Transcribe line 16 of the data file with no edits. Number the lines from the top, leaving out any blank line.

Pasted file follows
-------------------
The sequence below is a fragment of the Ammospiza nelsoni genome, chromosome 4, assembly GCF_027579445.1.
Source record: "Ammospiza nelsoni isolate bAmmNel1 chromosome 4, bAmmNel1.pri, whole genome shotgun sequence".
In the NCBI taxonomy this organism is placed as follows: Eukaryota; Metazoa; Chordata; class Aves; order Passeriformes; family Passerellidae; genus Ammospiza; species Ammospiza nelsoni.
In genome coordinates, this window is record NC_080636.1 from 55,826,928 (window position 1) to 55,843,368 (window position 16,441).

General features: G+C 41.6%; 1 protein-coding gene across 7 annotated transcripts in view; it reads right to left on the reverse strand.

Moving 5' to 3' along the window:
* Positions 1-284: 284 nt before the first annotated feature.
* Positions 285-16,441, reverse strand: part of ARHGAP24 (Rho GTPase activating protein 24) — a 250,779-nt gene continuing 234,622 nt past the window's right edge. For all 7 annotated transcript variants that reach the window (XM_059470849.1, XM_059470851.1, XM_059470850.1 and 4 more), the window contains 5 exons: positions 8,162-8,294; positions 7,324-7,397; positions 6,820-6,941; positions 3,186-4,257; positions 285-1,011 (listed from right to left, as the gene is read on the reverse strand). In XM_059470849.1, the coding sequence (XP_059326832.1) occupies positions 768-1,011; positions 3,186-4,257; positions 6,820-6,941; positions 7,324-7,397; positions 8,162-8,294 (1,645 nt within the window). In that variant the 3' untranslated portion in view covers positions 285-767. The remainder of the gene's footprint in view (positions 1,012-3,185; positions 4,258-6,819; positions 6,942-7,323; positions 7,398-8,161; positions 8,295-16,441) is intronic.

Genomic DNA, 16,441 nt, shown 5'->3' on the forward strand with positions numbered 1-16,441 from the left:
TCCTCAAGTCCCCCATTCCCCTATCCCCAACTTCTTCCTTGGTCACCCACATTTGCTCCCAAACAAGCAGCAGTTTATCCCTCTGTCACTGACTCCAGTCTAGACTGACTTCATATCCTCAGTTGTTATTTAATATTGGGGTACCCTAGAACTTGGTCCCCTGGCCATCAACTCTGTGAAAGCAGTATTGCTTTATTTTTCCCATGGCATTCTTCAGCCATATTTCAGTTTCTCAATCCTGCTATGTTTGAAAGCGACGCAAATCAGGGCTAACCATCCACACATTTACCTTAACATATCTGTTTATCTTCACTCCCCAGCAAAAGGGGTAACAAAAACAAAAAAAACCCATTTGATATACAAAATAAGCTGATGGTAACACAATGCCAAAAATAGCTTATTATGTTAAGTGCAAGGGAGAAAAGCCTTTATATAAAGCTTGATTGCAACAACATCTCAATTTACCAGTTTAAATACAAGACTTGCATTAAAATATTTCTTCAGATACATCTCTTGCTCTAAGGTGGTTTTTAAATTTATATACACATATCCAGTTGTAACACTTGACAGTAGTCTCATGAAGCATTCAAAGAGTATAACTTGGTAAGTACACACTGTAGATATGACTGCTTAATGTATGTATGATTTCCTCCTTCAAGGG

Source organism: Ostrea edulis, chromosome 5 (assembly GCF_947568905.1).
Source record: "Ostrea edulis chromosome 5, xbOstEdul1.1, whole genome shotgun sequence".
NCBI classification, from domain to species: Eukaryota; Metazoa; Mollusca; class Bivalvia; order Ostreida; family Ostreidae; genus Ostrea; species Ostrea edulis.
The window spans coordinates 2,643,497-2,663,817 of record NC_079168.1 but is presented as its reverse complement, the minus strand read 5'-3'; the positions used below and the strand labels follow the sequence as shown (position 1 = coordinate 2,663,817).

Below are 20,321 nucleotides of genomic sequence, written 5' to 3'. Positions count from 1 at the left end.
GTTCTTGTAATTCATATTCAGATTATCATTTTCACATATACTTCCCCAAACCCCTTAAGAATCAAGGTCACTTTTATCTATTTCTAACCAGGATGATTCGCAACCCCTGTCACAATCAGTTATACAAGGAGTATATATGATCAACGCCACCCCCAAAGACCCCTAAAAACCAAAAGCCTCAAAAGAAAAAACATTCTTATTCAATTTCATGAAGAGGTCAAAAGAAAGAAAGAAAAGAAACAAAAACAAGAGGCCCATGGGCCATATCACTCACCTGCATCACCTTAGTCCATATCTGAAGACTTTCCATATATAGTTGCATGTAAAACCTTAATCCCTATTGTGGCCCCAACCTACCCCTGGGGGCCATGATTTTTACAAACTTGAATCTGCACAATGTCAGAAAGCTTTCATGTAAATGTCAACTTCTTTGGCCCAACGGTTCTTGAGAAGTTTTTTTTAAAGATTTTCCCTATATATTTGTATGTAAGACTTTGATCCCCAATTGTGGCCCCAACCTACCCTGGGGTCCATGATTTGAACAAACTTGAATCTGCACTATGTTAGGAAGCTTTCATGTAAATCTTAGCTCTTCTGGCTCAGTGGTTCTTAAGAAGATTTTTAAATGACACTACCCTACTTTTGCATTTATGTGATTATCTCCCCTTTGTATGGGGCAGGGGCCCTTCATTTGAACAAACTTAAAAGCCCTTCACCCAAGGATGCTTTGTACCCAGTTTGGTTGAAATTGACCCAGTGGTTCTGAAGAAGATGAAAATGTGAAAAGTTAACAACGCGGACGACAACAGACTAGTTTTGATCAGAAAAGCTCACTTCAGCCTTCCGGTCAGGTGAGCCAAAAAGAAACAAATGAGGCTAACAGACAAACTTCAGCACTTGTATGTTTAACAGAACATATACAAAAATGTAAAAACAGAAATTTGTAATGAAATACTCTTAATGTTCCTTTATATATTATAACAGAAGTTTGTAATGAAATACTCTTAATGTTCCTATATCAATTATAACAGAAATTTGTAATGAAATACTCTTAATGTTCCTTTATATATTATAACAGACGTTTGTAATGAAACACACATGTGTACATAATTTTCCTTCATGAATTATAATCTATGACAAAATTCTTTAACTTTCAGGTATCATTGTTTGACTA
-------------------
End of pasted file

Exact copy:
GTTCTTGTAATTCATATTCAGATTATCATTTTCACATATACTTCCCCAAACCCCTTAAGAATCAAGGTCACTTTTATCTATTTCTAACCAGGATGATTCGCAACCCCTGTCACAATCAGTTATACAAGGAGTATATATGATCAACGCCACCCCCAAAGACCCCTAAAAACCAAAAGCCTCAAAAGAAAAAACATTCTTATTCAATTTCATGAAGAGGTCAAAAGAAAGAAAGAAAAGAAACAAAAACAAGAGGCCCATGGGCCATATCACTCACCTGCATCACCTTAGTCCATATCTGAAGACTTTCCATATATAGTTGCATGTAAAACCTTAATCCCTATTGTGGCCCCAACCTACCCCTGGGGGCCATGATTTTTACAAACTTGAATCTGCACAATGTCAGAAAGCTTTCATGTAAATGTCAACTTCTTTGGCCCAACGGTTCTTGAGAAGTTTTTTTTAAAGATTTTCCCTATATATTTGTATGTAAGACTTTGATCCCCAATTGTGGCCCCAACCTACCCTGGGGTCCATGATTTGAACAAACTTGAATCTGCACTATGTTAGGAAGCTTTCATGTAAATCTTAGCTCTTCTGGCTCAGTGGTTCTTAAGAAGATTTTTAAATGACACTACCCTACTTTTGCATTTATGTGATTATCTCCCCTTTGTATGGGGCAGGGGCCCTTCATTTGAACAAACTTAAAAGCCCTTCACCCAAGGATGCTTTGTACCCAGTTTGGTTGAAATTGACCCAGTGGTTCTGAAGAAGATGAAAATGTGAAAAGTTAACAACGCGGACGACAACAGACTAGTTTTGATCAGAAAAGCTCACTTCAGCCTTCCGGTCAGGTGAGCCAAAAAGAAACAAATGAGGCTAACAGACAAACTTCAGCACTTGTATGTTTAACAGAACATATACAAAAATGTAAAAACAGAAATTTGTAATGAAATACTCTTAATGTTCCTTTATATATTATAACAGAAGTTTGTAATGAAATACTCTTAATGTTCCTATATCAATTATAACAGAAATTTGTAATGAAATACTCTTAATGTTCCTTTATATATTATAACAGACGTTTGTAATGAAACACACATGTGTACATAATTTTCCTTCATGAATTATAATCTATGACAAAATTCTTTAACTTTCAGGTATCATTGTTTGACTA